Can we extricate ourselves from Molinism?
(07-28-2011, 11:19 PM)Walty Wrote:
(07-28-2011, 11:12 PM)Melkite Wrote: Ok, Walty, this is a rough copy and paste job, but here you go:

St. Ambrose explains, "that having granted the law to all, He excludes no one from His kingdom."
"The Son of Righteousness," we are told by St. Gregory the Theologian, "shown forth for all, lived for all and died and is risen for all."
"Grace," says the divine Chrysostom (St. John), "though it is grace, yet it saves only those who desire."
"Salvation," according to the words of the Theologian (St. Gregory), "must be our work and God's."
This is the view of St. Gregory of Nyssa: "The righteous judgement of God takes into consideration our disposition. He grants to us according to our inner feelings."
"Foreknowledge of God, the Theologian tells us, is intuitive and not active."

There were also references from St. John of Damascus and St. Basil the Great, but I didn't include them because they weren't direct quotes.  If you read the article, it makes more sense.

The second and last quotations, in my opinion, do not support Molinism necessarily.  A Thomist would agree with those.  Garrigou-Lagrange writes about how Christ did indeed die sufficiently for all, but only efficaciously for some.

The other quotes do support Molinism, however, I think the theology is still in error.  Also, the weight of those Fathers, in my opinion, does not outweigh the authority behind an Augustinian/Thomistic approach to predestination.

I also meant to write earlier, asking whether these pre-schism saints were either Thomist or Molinist is about as flawed as asking whether Augustine and Aquinas were Calvinist or Arminian.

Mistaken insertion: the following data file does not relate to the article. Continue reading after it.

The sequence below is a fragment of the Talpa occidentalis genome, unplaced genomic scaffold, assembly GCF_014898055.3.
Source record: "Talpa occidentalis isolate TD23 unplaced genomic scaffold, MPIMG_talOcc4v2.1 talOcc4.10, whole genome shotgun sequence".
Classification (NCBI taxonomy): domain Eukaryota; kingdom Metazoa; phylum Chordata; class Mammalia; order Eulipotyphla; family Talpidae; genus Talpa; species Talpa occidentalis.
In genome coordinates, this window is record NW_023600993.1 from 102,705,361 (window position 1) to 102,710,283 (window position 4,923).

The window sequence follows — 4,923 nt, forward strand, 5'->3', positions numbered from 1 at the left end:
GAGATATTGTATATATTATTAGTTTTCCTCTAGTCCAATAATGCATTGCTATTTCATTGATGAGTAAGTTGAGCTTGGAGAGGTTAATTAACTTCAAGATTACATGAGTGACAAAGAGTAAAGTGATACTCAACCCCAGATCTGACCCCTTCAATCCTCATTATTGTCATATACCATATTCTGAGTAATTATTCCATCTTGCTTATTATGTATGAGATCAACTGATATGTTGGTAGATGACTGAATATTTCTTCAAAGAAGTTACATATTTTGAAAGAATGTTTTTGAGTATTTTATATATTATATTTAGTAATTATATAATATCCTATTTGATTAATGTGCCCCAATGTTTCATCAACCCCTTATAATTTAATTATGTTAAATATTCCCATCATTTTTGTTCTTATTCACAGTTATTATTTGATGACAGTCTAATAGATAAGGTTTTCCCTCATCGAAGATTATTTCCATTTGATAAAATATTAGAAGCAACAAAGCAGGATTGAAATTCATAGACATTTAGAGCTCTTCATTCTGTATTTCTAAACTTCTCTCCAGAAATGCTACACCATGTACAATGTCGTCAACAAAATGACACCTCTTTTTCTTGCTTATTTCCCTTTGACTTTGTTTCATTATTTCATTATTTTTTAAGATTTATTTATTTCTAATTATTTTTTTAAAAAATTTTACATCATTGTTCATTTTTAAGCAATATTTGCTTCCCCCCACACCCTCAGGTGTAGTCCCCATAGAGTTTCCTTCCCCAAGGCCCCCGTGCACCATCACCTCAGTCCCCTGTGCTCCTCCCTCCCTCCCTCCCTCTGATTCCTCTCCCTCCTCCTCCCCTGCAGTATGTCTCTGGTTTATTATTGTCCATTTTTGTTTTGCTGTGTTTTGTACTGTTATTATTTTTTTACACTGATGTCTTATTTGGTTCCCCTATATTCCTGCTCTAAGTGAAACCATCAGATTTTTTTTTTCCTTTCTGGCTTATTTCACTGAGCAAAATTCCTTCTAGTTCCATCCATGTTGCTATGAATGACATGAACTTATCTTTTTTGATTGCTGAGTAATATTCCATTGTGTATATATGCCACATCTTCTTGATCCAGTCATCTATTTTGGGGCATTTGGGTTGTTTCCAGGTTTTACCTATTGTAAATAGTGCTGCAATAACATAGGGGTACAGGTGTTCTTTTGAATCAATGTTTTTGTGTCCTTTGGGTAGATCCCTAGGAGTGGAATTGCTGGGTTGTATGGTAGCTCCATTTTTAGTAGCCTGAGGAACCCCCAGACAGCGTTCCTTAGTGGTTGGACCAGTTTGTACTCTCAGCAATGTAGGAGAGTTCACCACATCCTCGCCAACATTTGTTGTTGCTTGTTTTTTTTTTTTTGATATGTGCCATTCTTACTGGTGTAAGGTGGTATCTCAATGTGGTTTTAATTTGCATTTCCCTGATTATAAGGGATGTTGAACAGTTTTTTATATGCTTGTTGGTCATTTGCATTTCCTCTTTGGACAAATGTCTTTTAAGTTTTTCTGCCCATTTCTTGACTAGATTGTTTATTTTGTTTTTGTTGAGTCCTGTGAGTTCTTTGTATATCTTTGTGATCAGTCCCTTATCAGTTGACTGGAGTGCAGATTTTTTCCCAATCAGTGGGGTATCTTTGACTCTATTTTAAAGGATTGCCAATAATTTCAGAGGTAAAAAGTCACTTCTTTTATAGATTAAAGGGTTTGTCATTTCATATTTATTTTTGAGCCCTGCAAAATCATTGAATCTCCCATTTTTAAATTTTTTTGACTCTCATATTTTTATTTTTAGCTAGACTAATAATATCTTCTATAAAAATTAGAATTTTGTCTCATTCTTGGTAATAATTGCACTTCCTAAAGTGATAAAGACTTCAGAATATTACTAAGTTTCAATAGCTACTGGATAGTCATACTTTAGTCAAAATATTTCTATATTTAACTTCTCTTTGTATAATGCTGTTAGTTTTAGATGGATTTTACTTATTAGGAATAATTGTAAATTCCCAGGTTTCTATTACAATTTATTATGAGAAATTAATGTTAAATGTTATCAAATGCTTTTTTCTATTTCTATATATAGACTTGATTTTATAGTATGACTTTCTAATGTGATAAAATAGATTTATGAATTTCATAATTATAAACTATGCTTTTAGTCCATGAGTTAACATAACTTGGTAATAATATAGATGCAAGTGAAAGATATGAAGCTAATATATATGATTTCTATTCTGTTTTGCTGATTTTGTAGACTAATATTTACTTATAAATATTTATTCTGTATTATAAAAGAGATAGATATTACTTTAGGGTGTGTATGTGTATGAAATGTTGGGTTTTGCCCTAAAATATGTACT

Secondarily, this is the problem as I see it with the Thomist stance.  If I'm not mistaken, it relies entirely on the theology of of Thomas Aquinas and Augustine.  Why do two fathers of the Church have such overwhelming authority that they would outweigh St. Ambrose, St. Basil the Great, St. John Chrysostom, St. Gregory of Nyssa, etc., etc.?  I'm not suggesting that the Church, excluding Augustine and Aquinas were unanimously against Augustinian pre-destination.  But for me, it becomes a question of, if there are so many Fathers who seem to be what you define as Molinist, that would seem to suggest that the Augustinian view is an aberration and not a part of the apostolic deposit of faith.  If the deposit is Augustinian and Thomist in its views on predestination, are there a plethora of Fathers that can be referrenced to support it?  If so, that would give the argument greater weight.  But if that is the case, why are Augustine and Aquinas solely relied upon?  If there aren't others, then it makes it look as if the Roman Church abandoned the deposit in favor of Augustine's theology, which is made to look heterodox by it's apparent breach with the Apostolic Faith.  The last couple of sentences are just speculation on my part.
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Re: Can we extricate ourselves from Molinism? - by Melkite - 07-28-2011, 11:38 PM



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